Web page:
Apollo Energy publishes a daily energy market analysis, focusing on the gas, power and oil markets including a commentary on how the markets close and open. Our analysis provides insight on how the markets are performing and also considers various factors which could dictate price changes in the future.
The analysis also contains a graph which tracks the one-year forward price of both gas and electricity as well as changes to Brent crude oil.
Residential demand and gas-fired power generation in the UK was low yesterday, resulting in an oversupplied system and a decrease in prices. Oil prices also weakened and overall supply levels were comfortable as bearish movement was displayed throughout the session.
Weaker residential demand and healthy supply levels weighed on gas contracts yesterday. Demand rose to 139mcm, compared to 116mcm on Friday but still remains well below the seasonal norm, while stronger wind levels lessened the UKâ€™s need for gas-fired generation. The UK gas system was oversupplied as a result, also helped by strong Norwegian imports and a rise in LNG send-outs.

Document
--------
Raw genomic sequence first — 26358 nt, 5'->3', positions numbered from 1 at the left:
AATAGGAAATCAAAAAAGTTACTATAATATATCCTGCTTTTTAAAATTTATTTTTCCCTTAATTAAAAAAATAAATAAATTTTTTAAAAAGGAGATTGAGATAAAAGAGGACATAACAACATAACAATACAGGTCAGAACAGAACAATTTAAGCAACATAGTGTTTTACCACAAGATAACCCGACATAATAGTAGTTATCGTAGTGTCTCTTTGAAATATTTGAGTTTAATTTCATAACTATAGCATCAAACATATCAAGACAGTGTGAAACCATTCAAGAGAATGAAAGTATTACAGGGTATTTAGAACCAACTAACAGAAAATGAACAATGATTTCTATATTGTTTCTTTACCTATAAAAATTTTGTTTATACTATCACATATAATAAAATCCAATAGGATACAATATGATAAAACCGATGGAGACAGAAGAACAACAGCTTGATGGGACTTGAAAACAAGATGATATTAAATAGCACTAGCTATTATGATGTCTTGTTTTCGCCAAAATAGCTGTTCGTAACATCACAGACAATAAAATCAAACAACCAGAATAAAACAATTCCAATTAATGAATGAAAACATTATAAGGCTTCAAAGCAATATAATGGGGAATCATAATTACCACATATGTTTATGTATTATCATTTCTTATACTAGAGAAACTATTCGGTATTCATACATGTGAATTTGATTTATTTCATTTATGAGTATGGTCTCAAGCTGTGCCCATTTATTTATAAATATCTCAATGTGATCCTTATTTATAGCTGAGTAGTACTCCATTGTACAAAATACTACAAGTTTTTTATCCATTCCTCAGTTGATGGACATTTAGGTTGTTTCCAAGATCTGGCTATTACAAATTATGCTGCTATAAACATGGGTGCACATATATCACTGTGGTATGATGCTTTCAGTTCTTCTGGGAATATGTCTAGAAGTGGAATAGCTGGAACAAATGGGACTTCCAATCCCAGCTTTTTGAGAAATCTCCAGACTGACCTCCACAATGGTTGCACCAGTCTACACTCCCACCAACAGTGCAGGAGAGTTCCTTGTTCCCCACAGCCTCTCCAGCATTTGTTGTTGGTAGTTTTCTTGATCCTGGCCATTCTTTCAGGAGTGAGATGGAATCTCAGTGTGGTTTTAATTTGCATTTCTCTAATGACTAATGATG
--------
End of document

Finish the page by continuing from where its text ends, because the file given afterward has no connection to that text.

Gas prices moved higher Friday morning as an outage at the South Hook LNG terminal reduced supply levels in the UK. However, the outage was resolved in the afternoon and a milder weather forecast helped contracts to shed from their price, with further bearish pressure coming from an oversupplied system.
An oversupplied gas system helped gas prices to decrease yesterday as demand levels were below average due to milder weather and BBL flows resumed. Residential demand was 22% below the seasonal norm, while BBL flows rose to around 12mcm. Losses were also evident further along the curve with further downward pressure coming from weaker fuel prices.
Maintenance in Norway continued to restrict flows in to the UK but above average temperatures and strong LNG supply resulted in a long gas system, contributing to losses across the near-curve. However, the downward movement was restricted by a halt in BBL flows and an increase in gas-fired power generation, while stronger oil and coal supported the far-curve.